1/9/2009—Yesterday, the newspapers were buzzing with two questions concerning President Obama’s inauguration: would Obama finish the oath of office with the words, “so help me God” and would Michael Newdow, late of his court challenge to the Pledge of Allegiance, be permitted to sue in federal court to bar all references to God at the inauguration?
The simple answers to the questions are yes and no. Yes, Obama will say “So help me God” because, aside from whether he seeks God’s aid, to fail to say this formula would cost him tremendous political support he has already shown he is not going to throw away. Obama did not run with God during the campaign to change course now.
As for Newdow, I presume he lacks standing to bring this challenge, whatever the merits. This seems like the classic instance of a “generalized grievance” that federal courts refuse to hear.
But there is a deeper and more troubling question: are we destined to go on in this stupid way? Are there really only two choices—either we ban all references to divinity or we endorse biblical monotheism? This is not just the woodiness of secularists. The United States Supreme Court has offered the people only three choices—mandated government neutrality toward religion, which is what Newdow is trying to enforce, “ceremonial deism”, which means the Justices do not believe references to God matter thus insulting both sides, and endorsement of monotheism, which is Justice Scalia’s position. The latter seems totally inconsistent with the constitutional prohibition against establishment of religion.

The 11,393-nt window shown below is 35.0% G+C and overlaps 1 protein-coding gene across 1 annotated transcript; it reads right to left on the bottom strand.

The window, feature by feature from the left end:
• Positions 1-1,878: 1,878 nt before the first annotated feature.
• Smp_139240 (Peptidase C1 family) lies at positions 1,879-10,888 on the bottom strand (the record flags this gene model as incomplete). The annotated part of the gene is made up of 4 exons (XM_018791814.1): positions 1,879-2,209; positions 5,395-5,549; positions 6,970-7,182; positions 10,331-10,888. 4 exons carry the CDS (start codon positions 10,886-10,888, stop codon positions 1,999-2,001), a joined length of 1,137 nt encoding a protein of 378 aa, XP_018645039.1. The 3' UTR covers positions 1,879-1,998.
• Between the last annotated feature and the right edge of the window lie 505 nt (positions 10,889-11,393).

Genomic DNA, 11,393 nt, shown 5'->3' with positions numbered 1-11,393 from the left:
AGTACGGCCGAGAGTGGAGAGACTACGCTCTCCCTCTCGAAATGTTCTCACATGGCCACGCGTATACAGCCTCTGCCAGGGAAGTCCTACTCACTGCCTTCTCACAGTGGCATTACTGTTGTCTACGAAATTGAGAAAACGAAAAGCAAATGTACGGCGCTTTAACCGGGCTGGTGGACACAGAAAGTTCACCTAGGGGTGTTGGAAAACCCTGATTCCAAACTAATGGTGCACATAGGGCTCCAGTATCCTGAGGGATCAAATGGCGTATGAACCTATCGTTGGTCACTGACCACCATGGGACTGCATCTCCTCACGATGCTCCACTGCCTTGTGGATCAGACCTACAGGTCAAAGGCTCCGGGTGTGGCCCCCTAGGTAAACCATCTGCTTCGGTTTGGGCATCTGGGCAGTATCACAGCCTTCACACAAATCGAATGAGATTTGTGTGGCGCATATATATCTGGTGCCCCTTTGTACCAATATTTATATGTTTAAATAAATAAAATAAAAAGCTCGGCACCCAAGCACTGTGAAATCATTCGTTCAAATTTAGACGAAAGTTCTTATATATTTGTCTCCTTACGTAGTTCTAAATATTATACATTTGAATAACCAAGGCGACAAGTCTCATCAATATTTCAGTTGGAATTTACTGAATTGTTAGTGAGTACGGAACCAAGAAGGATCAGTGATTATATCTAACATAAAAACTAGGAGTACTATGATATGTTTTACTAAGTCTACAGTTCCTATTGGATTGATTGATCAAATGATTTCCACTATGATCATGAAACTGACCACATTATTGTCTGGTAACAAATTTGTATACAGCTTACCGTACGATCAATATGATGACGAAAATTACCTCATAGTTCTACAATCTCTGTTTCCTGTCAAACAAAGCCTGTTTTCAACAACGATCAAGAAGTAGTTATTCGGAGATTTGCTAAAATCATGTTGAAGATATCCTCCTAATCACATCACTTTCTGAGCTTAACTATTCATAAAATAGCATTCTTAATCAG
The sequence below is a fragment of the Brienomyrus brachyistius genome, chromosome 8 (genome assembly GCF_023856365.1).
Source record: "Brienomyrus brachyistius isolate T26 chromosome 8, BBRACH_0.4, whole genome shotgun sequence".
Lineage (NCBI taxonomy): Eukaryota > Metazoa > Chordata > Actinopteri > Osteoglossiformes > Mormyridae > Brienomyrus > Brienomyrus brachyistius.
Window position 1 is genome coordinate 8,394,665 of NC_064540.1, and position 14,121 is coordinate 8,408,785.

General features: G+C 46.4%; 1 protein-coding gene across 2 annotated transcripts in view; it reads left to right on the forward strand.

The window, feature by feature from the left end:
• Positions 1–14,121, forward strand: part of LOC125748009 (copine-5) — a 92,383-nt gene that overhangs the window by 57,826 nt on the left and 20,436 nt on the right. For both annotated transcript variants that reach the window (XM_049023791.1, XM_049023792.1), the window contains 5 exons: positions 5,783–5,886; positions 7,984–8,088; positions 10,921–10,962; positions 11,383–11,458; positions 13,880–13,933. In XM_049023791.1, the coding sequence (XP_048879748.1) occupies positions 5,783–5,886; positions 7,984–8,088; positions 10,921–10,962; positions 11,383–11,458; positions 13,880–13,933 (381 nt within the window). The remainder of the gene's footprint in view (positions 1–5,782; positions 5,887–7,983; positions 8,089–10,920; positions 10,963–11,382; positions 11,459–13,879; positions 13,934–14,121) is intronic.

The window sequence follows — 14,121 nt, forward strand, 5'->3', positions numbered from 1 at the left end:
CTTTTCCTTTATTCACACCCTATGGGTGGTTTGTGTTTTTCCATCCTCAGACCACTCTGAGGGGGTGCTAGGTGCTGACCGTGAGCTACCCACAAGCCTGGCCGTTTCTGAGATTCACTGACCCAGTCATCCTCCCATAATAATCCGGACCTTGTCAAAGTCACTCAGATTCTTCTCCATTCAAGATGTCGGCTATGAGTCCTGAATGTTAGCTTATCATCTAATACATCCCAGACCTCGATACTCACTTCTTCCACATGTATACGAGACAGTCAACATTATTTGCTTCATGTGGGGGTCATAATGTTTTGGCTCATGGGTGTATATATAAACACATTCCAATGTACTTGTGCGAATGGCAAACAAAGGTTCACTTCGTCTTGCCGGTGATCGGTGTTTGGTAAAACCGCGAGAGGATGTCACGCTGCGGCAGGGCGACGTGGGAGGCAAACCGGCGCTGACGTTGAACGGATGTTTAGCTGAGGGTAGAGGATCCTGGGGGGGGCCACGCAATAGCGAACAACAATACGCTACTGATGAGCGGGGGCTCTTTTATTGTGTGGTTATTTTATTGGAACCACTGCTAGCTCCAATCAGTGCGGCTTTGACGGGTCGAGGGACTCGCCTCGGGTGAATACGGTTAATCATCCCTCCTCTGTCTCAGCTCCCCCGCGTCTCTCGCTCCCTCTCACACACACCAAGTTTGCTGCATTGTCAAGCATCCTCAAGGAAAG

As we become more secular, these faulty formulations promise more, and more bitter, confrontation, until the secularists win, years in the future. But what will they have won? So help me God will then be replaced with a dreary materialism. It will be so help me malls.
What we need is a new understanding of what these religious formulations can mean. Not what they are meant to mean, but what they are capable of. The word God has a rich history going far beyond Scalia’s narrow monotheism. Just for example, what if the word God in the inauguration implies that history has a normative shape that we must seek to emulate—Martin Luther King, Jr.’s “arc of the moral universe”. Not only might Newdow agree that there is such a reality, he would certainly agree that it is not unconstitutional for government to assert it. Believers would agree that even non-believers should be able to see this. Thus, the beginning of the end of the culture wars.
This is what my book, For the Establishment of Religion, argues the courts should do. The courts should find an inclusive and meaningful reinterpretation of these religious symbols. By simply showing this inclusiveness, the courts would be creating inclusiveness.
Friday, January 9, 2009
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